In my battery powered mouse design, for the main switches I was initially using the traditional SPDT switch circuit, but after realizing how bad it is for low power applications I moved to a low-power circuit:

enter image description here

The main difference between the two is that the traditional circuit continuously draws current, whereas the low-power one only needs as much current to charge the capacitor. I've done the math and determined that the RC low-pass filter does not add a noticeable delay in the switch operation.

This optimization is especially useful in scenarios where the switch will be in the on position for long periods of time.

Question: Should I put the capacitor near the switch or near the MCU pin? enter image description here Is this even something I should worry about? The maximum distance from a switch to the MCU is 50mm.

I'm inclined to put the capacitor near the MCU like a standard decoupling capacitor for power pins.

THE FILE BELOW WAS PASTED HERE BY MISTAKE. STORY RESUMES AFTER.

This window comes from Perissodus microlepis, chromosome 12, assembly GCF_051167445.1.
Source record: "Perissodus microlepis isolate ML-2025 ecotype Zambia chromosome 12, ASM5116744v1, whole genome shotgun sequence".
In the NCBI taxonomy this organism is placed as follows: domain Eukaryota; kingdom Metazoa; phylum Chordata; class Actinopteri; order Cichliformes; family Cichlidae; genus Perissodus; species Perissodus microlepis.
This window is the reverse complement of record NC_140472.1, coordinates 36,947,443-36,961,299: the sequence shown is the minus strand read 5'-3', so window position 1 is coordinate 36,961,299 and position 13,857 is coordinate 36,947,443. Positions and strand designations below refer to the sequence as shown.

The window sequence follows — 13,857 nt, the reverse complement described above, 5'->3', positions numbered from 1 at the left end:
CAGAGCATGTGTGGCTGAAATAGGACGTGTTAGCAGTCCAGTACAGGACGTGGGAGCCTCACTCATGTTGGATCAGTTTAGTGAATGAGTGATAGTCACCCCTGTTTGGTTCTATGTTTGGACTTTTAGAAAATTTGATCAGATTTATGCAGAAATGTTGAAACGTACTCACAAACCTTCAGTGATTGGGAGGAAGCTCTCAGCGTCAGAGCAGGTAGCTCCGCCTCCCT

What should I consider in making this choice?

  • \$\begingroup\$ What are you using the capacitor for? \$\endgroup\$
    – Andy aka
    Commented Aug 20, 2023 at 10:34
  • \$\begingroup\$ My one and only reason for putting it in is that after the switch closes and the line goes high, current will stop to flow through the switch, given that the switch I'm using is rated for 1mA min, I fear that the electrical connection between the two internal plates would sever until the next pressing event. When the MCU samples the line it will inevitably sink the current that was put into it, effectively lowering the voltage on that line, so I add capacitance to be able to "store" the pressing event for longer. First time doing this, so feel free to correct me. \$\endgroup\$
    – StefanoN
    Commented Aug 20, 2023 at 12:28
  • 2
    \$\begingroup\$ You can do this if you expect strong RF noise around your circuit. In such a case the capacitor should be next to the MCU. \$\endgroup\$
    – Jens
    Commented Aug 20, 2023 at 20:44


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